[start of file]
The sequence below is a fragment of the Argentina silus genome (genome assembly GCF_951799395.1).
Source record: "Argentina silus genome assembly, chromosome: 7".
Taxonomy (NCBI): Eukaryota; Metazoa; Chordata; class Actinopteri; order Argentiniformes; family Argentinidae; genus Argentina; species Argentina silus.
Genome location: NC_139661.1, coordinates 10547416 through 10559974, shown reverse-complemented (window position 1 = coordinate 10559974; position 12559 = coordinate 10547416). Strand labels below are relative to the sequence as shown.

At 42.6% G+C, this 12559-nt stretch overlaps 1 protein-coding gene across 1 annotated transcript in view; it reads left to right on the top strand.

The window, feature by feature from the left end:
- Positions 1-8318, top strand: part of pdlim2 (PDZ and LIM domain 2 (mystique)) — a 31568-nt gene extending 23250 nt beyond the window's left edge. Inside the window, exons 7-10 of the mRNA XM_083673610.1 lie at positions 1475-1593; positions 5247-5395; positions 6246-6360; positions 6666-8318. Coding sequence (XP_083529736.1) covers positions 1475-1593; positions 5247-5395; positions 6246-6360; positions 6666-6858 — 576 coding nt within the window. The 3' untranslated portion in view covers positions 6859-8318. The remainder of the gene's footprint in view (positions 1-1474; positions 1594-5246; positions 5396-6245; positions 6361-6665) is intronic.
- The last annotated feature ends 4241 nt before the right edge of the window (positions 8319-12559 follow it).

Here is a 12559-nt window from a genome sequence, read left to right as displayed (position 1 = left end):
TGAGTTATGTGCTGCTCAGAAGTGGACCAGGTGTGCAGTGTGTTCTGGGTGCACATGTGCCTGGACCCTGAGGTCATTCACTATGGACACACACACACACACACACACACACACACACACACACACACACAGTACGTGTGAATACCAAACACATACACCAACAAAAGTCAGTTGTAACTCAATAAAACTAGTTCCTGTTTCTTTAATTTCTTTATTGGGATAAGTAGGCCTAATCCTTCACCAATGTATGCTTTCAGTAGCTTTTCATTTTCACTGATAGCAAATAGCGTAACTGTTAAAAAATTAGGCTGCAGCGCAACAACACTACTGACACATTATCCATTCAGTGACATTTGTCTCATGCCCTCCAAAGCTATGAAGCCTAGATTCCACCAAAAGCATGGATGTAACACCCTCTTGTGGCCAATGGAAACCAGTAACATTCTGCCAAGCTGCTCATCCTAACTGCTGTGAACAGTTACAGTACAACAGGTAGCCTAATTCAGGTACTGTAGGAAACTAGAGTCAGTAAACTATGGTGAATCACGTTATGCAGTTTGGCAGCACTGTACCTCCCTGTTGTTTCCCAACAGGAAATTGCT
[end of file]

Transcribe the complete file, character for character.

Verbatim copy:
The sequence below is a fragment of the Argentina silus genome (genome assembly GCF_951799395.1).
Source record: "Argentina silus genome assembly, chromosome: 7".
Taxonomy (NCBI): Eukaryota; Metazoa; Chordata; class Actinopteri; order Argentiniformes; family Argentinidae; genus Argentina; species Argentina silus.
Genome location: NC_139661.1, coordinates 10547416 through 10559974, shown reverse-complemented (window position 1 = coordinate 10559974; position 12559 = coordinate 10547416). Strand labels below are relative to the sequence as shown.

At 42.6% G+C, this 12559-nt stretch overlaps 1 protein-coding gene across 1 annotated transcript in view; it reads left to right on the top strand.

The window, feature by feature from the left end:
- Positions 1-8318, top strand: part of pdlim2 (PDZ and LIM domain 2 (mystique)) — a 31568-nt gene extending 23250 nt beyond the window's left edge. Inside the window, exons 7-10 of the mRNA XM_083673610.1 lie at positions 1475-1593; positions 5247-5395; positions 6246-6360; positions 6666-8318. Coding sequence (XP_083529736.1) covers positions 1475-1593; positions 5247-5395; positions 6246-6360; positions 6666-6858 — 576 coding nt within the window. The 3' untranslated portion in view covers positions 6859-8318. The remainder of the gene's footprint in view (positions 1-1474; positions 1594-5246; positions 5396-6245; positions 6361-6665) is intronic.
- The last annotated feature ends 4241 nt before the right edge of the window (positions 8319-12559 follow it).

Here is a 12559-nt window from a genome sequence, read left to right as displayed (position 1 = left end):
TGAGTTATGTGCTGCTCAGAAGTGGACCAGGTGTGCAGTGTGTTCTGGGTGCACATGTGCCTGGACCCTGAGGTCATTCACTATGGACACACACACACACACACACACACACACACACACACACACACACAGTACGTGTGAATACCAAACACATACACCAACAAAAGTCAGTTGTAACTCAATAAAACTAGTTCCTGTTTCTTTAATTTCTTTATTGGGATAAGTAGGCCTAATCCTTCACCAATGTATGCTTTCAGTAGCTTTTCATTTTCACTGATAGCAAATAGCGTAACTGTTAAAAAATTAGGCTGCAGCGCAACAACACTACTGACACATTATCCATTCAGTGACATTTGTCTCATGCCCTCCAAAGCTATGAAGCCTAGATTCCACCAAAAGCATGGATGTAACACCCTCTTGTGGCCAATGGAAACCAGTAACATTCTGCCAAGCTGCTCATCCTAACTGCTGTGAACAGTTACAGTACAACAGGTAGCCTAATTCAGGTACTGTAGGAAACTAGAGTCAGTAAACTATGGTGAATCACGTTATGCAGTTTGGCAGCACTGTACCTCCCTGTTGTTTCCCAACAGGAAATTGCT